top of page

It's hard to fathom the loss that takes place in between Genesis 1:31("God saw everything He had made and it was very good")  and Genesis 3:23 ("God sent them out from the Garden of Eden"). In just two chapters, the story swings from blessed and rested to cursed and restless, from being "at home" to being "on the outside looking in." That's because Adam did what we'd all have done: he doubted God's truth, he accepted the devil's lies, he ate the fruit and welcomed death. And in that we all lost out big time as the door of heaven was closed to us ... it seemed forever.

In one sense, the story of Scripture is the story of God opening that door and meeting us when we wouldn't expect it. Many times, He spoke through that door - to Abraham or Moses - or sent messengers through that door - Gabriel and others. But only rarely did humans actually come through - Isaiah or (here in chapter 4) John. 

So, even though we were told that the door was barred by a flaming sword (Gen 3:24), what does John then see in Rev 4? A door, but not one that's locked or shut tight. It's open, and John hears the invitation: "Come up here, and I will show you ..." So John took up the invitation in the Spirit to come see. Similarly, we get invited into this vision along with John, and what we've seen along with Him is awe-inspiring.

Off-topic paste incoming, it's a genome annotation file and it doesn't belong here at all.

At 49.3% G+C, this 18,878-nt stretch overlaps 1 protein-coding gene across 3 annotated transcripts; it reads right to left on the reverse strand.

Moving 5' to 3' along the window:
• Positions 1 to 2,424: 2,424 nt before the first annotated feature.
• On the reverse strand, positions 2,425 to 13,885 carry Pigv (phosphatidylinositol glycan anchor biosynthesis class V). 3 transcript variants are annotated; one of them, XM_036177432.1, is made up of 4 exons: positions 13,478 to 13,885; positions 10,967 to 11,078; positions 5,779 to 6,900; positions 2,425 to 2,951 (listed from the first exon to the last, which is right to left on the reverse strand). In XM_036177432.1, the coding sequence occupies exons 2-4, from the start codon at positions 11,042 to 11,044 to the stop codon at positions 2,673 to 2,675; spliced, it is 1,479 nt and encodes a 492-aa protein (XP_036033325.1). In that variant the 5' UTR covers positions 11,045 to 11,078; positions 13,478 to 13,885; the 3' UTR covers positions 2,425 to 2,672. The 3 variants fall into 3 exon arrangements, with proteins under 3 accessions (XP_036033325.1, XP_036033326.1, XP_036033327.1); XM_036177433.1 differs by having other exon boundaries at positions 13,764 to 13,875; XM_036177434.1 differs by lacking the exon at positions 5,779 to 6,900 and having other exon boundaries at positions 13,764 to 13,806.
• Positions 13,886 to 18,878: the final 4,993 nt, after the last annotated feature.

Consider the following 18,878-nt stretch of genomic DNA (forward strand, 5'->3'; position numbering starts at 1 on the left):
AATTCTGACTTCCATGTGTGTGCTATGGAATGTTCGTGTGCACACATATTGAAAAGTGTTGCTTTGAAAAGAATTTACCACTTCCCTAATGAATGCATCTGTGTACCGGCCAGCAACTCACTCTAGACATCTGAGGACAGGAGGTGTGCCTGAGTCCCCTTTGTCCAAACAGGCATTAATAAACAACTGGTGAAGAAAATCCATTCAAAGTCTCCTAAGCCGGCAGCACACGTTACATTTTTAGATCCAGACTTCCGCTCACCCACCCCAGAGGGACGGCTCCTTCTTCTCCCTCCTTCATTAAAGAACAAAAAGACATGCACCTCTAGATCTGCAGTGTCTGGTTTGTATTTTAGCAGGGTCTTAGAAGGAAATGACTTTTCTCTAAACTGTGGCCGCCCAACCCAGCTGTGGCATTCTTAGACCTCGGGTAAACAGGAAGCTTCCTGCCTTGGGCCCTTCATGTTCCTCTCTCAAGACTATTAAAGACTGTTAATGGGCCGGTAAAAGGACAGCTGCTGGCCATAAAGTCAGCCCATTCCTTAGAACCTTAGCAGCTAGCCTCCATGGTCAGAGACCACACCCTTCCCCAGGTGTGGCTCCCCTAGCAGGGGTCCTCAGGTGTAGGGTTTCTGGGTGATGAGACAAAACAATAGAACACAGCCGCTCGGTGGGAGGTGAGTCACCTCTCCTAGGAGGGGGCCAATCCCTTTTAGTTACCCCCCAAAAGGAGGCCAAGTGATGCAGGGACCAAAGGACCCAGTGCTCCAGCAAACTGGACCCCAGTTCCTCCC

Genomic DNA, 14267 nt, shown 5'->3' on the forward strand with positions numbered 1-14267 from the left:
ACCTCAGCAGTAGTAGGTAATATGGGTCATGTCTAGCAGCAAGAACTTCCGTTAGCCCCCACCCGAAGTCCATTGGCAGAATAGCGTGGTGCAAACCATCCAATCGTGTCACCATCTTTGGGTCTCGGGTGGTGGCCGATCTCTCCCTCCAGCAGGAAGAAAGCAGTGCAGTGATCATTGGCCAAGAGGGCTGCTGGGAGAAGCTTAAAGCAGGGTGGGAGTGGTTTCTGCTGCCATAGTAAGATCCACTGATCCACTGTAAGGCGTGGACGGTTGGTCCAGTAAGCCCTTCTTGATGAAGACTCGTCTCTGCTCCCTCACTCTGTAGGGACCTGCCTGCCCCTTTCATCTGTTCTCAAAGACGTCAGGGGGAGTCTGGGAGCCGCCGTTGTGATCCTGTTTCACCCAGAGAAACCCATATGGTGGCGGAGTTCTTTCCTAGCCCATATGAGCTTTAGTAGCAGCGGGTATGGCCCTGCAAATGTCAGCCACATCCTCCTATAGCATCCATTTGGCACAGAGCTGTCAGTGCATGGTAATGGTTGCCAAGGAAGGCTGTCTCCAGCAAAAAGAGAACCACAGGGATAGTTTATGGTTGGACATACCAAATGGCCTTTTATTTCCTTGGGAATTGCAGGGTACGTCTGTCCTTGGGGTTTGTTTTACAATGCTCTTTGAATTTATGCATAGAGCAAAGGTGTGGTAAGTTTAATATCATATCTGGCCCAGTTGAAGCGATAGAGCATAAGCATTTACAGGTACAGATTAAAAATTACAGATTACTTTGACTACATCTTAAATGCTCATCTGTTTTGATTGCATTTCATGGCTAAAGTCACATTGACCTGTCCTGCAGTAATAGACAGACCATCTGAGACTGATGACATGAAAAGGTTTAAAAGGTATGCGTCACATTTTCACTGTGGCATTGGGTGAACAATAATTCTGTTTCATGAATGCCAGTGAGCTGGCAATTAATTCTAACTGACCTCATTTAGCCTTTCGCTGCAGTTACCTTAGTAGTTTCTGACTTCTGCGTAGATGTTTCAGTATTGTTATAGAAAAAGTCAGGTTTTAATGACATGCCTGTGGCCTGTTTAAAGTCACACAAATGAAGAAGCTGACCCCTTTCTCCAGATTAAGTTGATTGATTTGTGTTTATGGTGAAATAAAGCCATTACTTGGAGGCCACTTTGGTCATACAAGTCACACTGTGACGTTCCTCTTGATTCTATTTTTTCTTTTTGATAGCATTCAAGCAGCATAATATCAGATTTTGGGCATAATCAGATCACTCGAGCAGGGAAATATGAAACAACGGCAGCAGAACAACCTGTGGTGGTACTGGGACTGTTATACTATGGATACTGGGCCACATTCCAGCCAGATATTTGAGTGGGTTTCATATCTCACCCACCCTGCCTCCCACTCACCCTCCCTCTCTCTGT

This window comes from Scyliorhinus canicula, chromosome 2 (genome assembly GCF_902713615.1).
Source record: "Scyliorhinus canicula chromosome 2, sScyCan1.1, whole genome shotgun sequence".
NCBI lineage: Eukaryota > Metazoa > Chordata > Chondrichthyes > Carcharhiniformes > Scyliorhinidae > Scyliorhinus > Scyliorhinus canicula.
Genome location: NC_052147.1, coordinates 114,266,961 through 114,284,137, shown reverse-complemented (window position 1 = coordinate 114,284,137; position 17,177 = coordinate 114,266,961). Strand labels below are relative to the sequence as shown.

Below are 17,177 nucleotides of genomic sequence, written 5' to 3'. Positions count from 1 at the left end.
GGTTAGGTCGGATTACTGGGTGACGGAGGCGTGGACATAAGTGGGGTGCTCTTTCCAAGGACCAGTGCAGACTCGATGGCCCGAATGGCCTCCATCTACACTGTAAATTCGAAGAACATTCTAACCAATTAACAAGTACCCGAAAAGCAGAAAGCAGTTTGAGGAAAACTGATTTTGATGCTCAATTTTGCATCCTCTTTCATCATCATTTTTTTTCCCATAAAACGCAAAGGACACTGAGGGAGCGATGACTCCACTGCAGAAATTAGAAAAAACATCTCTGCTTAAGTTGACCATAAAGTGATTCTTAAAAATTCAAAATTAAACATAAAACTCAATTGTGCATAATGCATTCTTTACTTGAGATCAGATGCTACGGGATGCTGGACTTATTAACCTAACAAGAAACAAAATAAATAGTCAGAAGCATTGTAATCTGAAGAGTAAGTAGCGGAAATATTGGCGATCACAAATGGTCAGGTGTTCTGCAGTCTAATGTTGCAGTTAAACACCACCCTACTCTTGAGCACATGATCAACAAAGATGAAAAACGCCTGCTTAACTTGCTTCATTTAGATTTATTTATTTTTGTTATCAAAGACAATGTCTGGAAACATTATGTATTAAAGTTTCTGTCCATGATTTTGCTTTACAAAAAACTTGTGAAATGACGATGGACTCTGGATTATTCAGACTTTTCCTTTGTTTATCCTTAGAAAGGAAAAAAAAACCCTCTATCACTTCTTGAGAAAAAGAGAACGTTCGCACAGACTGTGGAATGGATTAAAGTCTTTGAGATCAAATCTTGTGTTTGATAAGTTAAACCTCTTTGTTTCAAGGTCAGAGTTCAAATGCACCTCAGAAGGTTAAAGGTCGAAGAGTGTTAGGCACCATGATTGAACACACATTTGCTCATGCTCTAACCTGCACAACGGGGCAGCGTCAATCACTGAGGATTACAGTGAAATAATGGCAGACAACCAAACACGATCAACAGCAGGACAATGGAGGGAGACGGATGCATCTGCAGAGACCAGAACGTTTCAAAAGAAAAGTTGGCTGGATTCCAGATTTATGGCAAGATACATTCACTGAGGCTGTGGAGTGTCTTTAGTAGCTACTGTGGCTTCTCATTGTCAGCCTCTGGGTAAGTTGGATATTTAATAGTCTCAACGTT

Don't miss the gospel here; there's good news in this invitation. What John got to see - the glories of heaven, the gall of human rebellion, and the grandeur of His redemptive work - was only because of God's gracious invitation. God's never been under any obligation to include us in His program, and He's never been required to reveal any of His ways to us.